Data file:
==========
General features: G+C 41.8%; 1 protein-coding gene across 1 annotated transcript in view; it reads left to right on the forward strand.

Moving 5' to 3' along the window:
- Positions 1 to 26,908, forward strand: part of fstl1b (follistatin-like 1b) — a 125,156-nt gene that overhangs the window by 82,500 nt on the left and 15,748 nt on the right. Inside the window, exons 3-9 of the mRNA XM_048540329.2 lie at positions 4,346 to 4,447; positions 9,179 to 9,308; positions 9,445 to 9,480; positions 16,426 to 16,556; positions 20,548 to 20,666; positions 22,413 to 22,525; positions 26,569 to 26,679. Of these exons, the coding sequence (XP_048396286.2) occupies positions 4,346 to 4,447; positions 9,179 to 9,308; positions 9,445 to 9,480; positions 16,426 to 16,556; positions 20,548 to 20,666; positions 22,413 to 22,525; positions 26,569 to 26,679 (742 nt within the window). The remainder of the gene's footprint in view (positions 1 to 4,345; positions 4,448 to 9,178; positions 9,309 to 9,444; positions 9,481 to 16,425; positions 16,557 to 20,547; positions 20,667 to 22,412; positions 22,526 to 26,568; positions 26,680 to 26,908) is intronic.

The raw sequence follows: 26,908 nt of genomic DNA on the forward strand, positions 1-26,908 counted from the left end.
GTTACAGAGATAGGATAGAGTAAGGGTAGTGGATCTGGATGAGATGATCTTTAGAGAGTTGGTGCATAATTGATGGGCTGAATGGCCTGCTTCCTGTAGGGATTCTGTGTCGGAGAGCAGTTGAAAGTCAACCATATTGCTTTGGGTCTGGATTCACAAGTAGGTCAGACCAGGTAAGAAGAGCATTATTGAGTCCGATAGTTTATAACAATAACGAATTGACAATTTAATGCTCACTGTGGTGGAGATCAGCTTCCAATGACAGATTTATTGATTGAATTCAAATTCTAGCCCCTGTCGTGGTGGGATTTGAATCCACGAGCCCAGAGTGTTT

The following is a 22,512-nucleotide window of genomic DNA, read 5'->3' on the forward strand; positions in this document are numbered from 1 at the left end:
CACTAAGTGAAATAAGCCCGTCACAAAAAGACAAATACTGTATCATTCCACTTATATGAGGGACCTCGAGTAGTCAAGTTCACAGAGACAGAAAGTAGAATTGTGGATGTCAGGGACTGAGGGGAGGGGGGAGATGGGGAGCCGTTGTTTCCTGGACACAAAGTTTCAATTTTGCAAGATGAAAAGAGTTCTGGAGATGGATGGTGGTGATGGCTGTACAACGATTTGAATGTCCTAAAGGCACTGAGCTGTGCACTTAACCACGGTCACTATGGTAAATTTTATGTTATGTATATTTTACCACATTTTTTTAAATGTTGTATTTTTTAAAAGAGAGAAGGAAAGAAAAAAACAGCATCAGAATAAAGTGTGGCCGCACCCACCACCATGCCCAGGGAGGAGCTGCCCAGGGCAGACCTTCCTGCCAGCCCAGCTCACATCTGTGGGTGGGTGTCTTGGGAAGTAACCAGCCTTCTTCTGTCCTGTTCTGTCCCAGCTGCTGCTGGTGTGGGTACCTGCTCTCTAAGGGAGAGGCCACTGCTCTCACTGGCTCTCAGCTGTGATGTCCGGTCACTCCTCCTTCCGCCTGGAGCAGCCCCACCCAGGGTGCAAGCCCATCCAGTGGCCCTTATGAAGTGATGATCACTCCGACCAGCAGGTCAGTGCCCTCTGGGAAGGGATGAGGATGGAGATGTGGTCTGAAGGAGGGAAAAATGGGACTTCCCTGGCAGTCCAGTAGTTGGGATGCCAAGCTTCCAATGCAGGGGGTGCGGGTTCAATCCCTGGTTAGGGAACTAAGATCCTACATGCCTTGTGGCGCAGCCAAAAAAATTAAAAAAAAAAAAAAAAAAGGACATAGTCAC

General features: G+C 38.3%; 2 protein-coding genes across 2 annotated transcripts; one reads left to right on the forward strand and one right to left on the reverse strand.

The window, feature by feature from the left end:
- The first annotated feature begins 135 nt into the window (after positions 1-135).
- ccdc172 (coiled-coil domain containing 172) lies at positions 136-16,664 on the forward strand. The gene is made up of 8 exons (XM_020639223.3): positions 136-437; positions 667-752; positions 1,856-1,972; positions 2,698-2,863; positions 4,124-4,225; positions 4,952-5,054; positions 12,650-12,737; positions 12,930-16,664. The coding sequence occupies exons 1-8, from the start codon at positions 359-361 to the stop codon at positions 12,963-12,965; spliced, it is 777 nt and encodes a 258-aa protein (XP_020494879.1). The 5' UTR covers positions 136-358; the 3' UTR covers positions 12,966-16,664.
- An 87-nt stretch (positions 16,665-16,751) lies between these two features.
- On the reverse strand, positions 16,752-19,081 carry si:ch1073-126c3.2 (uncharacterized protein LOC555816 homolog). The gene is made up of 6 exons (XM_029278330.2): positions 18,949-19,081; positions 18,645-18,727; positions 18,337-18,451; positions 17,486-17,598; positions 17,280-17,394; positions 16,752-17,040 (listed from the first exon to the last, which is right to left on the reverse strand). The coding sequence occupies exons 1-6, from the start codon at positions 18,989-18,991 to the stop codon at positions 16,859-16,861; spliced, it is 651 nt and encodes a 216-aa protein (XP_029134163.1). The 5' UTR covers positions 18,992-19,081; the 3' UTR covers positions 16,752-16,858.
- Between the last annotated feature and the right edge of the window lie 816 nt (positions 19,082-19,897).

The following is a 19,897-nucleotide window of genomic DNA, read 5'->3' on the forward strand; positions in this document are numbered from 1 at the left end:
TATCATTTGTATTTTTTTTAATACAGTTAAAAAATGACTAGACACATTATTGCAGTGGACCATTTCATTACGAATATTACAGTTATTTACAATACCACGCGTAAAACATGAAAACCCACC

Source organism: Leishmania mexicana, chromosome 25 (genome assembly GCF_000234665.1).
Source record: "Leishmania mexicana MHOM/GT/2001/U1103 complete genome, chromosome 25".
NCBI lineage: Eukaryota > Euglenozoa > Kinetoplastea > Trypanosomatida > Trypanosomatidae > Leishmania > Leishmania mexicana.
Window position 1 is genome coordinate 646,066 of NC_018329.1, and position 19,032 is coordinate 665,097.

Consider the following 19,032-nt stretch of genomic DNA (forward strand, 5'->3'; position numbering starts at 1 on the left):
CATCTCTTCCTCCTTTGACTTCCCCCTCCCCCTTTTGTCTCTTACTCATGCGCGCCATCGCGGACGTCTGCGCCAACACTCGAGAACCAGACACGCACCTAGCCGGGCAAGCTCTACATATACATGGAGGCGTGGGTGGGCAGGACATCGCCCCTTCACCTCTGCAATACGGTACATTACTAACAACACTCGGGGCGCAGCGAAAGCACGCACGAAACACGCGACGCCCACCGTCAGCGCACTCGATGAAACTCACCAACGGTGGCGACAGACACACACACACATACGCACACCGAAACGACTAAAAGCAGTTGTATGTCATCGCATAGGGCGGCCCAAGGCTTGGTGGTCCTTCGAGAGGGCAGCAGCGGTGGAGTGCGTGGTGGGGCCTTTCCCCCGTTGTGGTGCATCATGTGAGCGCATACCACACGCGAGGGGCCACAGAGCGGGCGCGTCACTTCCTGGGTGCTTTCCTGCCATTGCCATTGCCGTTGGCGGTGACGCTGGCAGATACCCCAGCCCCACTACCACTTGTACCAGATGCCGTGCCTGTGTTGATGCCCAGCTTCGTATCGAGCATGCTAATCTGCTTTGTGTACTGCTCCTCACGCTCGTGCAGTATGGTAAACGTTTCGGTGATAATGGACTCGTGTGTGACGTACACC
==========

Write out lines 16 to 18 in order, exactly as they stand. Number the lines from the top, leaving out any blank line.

TATCATTTGTATTTTTTTTAATACAGTTAAAAAATGACTAGACACATTATTGCAGTGGACCATTTCATTACGAATATTACAGTTATTTACAATACCACGCGTAAAACATGAAAACCCACC

Source organism: Leishmania mexicana, chromosome 25 (genome assembly GCF_000234665.1).
Source record: "Leishmania mexicana MHOM/GT/2001/U1103 complete genome, chromosome 25".